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Re: Make GDB build with python 2.4 again.
- From: Pedro Alves <pedro at codesourcery dot com>
- To: Tom Tromey <tromey at redhat dot com>
- Cc: "Paul Pluzhnikov" <ppluzhnikov at google dot com>,gdb-patches at sourceware dot org,archer at sourceware dot org
- Date: Mon, 20 Oct 2008 01:06:09 +0100
- Subject: Re: Make GDB build with python 2.4 again.
- Organization: CodeSourcery
- References: <firstname.lastname@example.org> <email@example.com> <firstname.lastname@example.org>
On Monday 20 October 2008 00:40:40, Tom Tromey wrote:
> >>>>> "Pedro" == Pedro Alves <email@example.com> writes:
> >> Note that in current gdb/python sources, additional changes
> >> are required for python2.4 if Py_ssize_t isn't fixed as above ...
> Pedro> That looks strange, since ssize_t isn't usually the same size
> Pedro> of int.
> My belief is that Py_ssize_t is a 2.5 introduction, and places using
> Py_ssize_t used to use int. That is why the patch was written the way
> it was.
> >> > 2008-10-19 Pedro Alves <firstname.lastname@example.org>
> >> >
> >> > * python/python-value.c (value_object_methods)
> >> > (value_object_as_number, value_object_as_mapping): Move to bottom
> >> > of file.
> Paul> Why?
> Pedro> To avoid all the forward references, so that we don't have to change
> Pedro> two places whenever an interface changes, or things like these happen.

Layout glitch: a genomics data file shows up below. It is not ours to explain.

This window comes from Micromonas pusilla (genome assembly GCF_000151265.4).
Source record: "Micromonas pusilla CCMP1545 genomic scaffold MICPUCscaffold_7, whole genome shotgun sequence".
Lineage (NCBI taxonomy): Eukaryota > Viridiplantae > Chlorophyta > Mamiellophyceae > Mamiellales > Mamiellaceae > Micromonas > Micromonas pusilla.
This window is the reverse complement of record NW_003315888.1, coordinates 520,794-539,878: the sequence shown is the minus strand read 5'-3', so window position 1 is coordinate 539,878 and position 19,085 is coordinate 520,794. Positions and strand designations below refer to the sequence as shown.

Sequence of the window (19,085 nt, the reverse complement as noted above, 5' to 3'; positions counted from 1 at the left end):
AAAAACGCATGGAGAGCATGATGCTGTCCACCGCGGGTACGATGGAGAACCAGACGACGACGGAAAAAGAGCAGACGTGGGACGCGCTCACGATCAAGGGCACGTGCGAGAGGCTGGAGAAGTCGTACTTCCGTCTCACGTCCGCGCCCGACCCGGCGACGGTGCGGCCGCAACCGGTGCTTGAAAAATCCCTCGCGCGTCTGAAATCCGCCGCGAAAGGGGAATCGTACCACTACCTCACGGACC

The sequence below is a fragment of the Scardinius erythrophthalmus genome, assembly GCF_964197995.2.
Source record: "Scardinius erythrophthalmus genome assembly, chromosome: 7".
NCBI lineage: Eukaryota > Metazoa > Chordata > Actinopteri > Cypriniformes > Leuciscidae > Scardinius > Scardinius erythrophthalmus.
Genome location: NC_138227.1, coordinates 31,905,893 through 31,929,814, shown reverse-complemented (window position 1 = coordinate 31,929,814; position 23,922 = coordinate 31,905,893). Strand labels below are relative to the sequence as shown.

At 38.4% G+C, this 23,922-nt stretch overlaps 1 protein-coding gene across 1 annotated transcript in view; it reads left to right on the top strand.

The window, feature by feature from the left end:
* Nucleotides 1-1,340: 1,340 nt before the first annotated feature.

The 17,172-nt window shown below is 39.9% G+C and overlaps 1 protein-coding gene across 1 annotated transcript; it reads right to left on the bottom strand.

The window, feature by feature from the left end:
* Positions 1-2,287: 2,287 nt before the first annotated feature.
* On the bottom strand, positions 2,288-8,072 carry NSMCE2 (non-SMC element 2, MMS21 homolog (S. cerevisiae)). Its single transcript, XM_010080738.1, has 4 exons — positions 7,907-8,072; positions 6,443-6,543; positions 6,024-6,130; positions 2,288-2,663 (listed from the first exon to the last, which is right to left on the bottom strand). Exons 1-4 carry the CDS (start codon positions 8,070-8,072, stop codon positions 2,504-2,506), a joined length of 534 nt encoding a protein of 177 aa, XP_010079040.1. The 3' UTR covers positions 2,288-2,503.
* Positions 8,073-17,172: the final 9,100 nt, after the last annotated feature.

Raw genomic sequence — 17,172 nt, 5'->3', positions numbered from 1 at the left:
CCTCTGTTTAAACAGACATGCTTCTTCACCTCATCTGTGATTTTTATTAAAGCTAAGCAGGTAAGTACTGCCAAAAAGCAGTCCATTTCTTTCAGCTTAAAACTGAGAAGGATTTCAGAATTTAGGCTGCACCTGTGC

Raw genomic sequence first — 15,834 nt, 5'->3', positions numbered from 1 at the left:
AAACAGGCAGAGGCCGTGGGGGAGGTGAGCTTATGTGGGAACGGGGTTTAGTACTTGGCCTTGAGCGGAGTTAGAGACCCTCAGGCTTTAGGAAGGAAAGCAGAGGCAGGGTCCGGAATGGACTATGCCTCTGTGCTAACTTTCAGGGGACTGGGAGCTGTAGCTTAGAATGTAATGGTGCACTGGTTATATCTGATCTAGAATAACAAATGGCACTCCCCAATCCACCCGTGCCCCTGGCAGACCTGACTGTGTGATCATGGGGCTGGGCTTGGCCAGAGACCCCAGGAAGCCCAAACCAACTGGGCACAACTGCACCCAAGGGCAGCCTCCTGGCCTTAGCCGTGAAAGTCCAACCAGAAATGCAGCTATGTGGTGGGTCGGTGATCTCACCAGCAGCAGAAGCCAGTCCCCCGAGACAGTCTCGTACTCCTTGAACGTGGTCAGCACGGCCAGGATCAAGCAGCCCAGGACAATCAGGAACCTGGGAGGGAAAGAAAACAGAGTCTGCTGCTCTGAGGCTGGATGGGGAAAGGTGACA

> This is an issue -- a minor one -- for three reasons.
> First, in general, it is better to commit code rearrangements and bug
> fixes as separate patches.
I tend to follow that trend, as you can see by my latest commits.
In this case, I wasn't that it was annoying me visually. It was
either move, or add two ifdefs. :-/ Exacly the reason we should
avoid forward declarations.
> Finally, there is nothing to say that the preferred gdb style is to
> avoid forward declarations. So, we picked a style we liked -- not
> unintentionally, at least on my part, but because I like having the
> "class definition" at the top, followed by method implementations,
> followed by the initialization code. All the python code follows this
If you look at most other cases where we use a structure holding
function pointers, like e.g., target_ops instances, languages, debug
info readers, you'll see that we define the code, and register the
function pointers at the end of the file. For new code, we should
try avoiding them, it's just unneeded extra work to adjust them
when interfaces change.
> I'll look at moving this change to the python branch tomorrow (unless
> someone gets there first). If you want all the forward declarations
> removed from the python code, please let me know, and I'll implement
> that on the branch as well.
I'd prefer that similar new code avoids forward declarations, yes.
However, I'm also fine with reverting my last change, and
applying Paul's if that's less work for you. Heck, that's why we
use a revision control system.